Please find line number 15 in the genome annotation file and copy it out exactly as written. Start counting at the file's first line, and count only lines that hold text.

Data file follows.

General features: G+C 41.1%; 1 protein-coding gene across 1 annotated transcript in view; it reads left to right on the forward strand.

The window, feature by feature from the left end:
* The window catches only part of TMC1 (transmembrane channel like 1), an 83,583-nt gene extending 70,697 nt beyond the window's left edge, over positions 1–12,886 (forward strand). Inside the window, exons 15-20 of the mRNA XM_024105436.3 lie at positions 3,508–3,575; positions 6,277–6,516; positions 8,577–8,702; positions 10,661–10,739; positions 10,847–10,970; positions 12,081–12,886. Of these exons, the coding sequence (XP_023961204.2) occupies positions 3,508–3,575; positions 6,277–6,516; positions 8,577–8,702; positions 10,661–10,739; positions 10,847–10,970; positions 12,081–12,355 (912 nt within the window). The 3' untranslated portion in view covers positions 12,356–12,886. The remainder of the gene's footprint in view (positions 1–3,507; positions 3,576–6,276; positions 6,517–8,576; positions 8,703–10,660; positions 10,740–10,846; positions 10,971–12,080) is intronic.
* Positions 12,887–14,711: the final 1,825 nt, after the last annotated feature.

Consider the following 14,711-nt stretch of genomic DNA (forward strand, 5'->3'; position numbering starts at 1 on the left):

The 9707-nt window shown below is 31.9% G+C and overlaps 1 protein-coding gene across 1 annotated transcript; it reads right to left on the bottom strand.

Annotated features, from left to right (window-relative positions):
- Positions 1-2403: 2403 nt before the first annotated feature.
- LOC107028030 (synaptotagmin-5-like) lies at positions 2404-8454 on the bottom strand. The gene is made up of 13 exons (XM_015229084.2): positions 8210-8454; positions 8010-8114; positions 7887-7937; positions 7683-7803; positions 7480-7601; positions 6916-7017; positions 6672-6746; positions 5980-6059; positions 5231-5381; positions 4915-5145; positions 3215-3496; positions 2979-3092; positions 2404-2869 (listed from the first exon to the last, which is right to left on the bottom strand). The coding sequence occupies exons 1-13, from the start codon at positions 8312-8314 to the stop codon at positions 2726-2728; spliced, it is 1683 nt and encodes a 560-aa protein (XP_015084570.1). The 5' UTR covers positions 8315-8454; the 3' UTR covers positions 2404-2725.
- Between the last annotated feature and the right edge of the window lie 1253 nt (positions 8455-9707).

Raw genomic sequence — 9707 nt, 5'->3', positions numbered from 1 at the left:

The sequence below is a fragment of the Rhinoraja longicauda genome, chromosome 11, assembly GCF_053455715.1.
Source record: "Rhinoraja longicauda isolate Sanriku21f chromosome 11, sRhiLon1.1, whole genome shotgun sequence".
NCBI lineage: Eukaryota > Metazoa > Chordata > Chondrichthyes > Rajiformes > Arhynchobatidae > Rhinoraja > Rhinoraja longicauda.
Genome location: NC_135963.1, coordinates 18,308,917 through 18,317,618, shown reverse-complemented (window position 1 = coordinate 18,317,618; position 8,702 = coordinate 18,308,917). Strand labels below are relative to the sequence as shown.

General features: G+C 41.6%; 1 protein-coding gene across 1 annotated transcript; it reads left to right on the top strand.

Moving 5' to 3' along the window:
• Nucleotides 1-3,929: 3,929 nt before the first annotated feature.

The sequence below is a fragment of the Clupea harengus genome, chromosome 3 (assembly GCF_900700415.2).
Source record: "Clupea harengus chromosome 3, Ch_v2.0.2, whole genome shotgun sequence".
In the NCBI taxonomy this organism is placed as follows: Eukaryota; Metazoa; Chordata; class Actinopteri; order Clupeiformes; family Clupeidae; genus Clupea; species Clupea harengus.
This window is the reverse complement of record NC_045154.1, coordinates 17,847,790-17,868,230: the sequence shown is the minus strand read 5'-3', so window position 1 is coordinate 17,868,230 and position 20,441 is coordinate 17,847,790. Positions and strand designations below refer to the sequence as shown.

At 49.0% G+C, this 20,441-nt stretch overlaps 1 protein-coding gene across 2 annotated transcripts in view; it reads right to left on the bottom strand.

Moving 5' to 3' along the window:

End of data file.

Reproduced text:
Genome location: NC_135963.1, coordinates 18,308,917 through 18,317,618, shown reverse-complemented (window position 1 = coordinate 18,317,618; position 8,702 = coordinate 18,308,917). Strand labels below are relative to the sequence as shown.